Sensory Stories to be added at a Later Date
I Journal Using Sensory Prompts
We love to travel, but I have a poor memory. I rely on photos, scrapbooks, and travel journals to save those memories. I like to tailor my travel journals to each trip, adding in journaling prompts, quotes, and date stamps. I usually include little envelopes for ticket stubs and paper placemats, etc. Somewhere along the way, I threw in a list of sensory prompts. Those short, little snippets bring back floods of memories to the whole family. We’ll get to talking about a trip and they’ll ask me to read off some of the lists. Sometimes the funniest and most memorable of these snippets are the “I smell…” pieces.
Olfaction, more than any other sense, is so successful at triggering emotions and memories. In fact, studies
have shown thatthe olfactory system has a direct connection with two parts of the brain that are strongly linked in emotion and memory. Oddly enough, the sight, sound, and touch perceptions don’t pass through these two areas.
I failed to create a journal for this trip before we left. Luckily, I wrote out these sensory prompts on the plane ride home. It started with a handful and the more I jotted down the more memories and thoughts came back to me that wanted to be sure to remember.
Memories of the Countryside
I love to walk in the countryside. That peaceful, simple, and open space always reminds me being at my grandparents’ farms. Visiting the farms during my childhood always meant discovery and adventure.
As an adult. I crave the solitude of more rural spaces, away from cars, and hustle and bustle. I especially love walking with no purpose other than to enjoy being outside.
Walking across Wales we encountered a couple of unmistakable scents of the countryside, namely, poop and silage. Since we walk through field after field, and literally through barnyards,there is so much poop! Of course being a gardener, I associate it with fertilizer and healthy plants. Round bails of hay are wrapped in black plastic to ferment the feed. These are stacked in huge rows and one can smell the fermentation before one can see the stacks.
The scent of Family History
Homes that have stood for centuries have a distinct scent. Dusty, musty and an unidentifiable unique smell of each family. We stayed in many homes along the way. One, in particular, had been in the family 400 years. That means the books furniture and other family treasures, passed through the generations, had collected years of perfumes, cooking aromas, dust, tobacco, detergents, pets, various spills and who knows what all.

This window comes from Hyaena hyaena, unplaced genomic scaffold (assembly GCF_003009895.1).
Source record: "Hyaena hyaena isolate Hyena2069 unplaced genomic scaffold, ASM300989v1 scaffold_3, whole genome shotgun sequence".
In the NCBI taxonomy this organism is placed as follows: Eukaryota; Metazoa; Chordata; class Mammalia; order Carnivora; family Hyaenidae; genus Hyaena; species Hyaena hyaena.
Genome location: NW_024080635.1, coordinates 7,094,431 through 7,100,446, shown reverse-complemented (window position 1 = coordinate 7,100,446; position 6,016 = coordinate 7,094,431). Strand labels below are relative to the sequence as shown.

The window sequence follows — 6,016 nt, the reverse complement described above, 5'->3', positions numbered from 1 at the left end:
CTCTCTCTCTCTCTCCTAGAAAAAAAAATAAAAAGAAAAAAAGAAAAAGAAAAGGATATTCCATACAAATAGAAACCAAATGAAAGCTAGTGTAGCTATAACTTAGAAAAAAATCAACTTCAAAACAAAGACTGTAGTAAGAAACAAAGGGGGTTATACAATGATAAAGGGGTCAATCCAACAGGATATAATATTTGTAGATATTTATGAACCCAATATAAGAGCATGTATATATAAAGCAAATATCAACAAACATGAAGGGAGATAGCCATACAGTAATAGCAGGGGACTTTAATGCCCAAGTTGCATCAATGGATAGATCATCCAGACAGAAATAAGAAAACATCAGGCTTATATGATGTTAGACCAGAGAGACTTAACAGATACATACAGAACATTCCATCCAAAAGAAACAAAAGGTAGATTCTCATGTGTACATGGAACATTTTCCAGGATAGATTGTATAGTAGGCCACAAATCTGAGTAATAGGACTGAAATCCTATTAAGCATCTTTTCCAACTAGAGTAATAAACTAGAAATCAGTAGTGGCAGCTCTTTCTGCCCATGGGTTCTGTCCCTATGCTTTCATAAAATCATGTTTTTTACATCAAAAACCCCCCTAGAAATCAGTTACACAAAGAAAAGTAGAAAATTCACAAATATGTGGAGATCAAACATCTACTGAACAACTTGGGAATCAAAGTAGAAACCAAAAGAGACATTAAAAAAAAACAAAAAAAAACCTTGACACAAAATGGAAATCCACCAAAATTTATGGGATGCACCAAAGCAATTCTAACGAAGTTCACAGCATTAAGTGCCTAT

Heavenly Butterfly Bushes
I mentioned before that I enjoy gardening. It was a hobby that came as somewhat of a surprise to me and my family. As a child, I hated to get dirty. I hated to sweat and I feared all the creepy crawly creatures in the vegetable plots my parents gardened. Somewhere along the way, I developed a deep connection with earth and the beauty it can provide. I discovered the joy of nurturing plants.
One of the first plants that I ever planted was a butterfly bush.I encountered one in a friend’s garden. I was not so much interested in attracting butterflies; I loved the color and the heavenly scent. If you’re not familiar with the butterfly bush, it can grow quite rapidly! Soon it was taking over the garden but couldn’t bear to cut it back! I quickly learned it needed some space to flourish.
On our first trip to the UK I was completely taken aback at the mere size of the butterfly bushes. With so much unspoiled countryside they flourished indeed into tree-sized, gloriously scented giants, that reminded me of my first little garden in my first little house
Deep Woods of Fantasy
The dampness and darkness of a woodland can create some very memorable smells. For me those smell remind me of days played in the woods behind our house. When it was safe for children to play outside, mostly unsupervised. We built things and discovered tiny creatures, played chase and hide and seek until sometime just before dark our moms would call us time for dinner. At night i’d fall asleep thinking of all the discoveries I’d made and what we would play tomorrow. Good Times.
#30in30paintingchallenge! Day #15 & #16
I’d love to hear from you, share your olfactory story in the comment section. What’s the oddest scent that brings happy memories to your mind?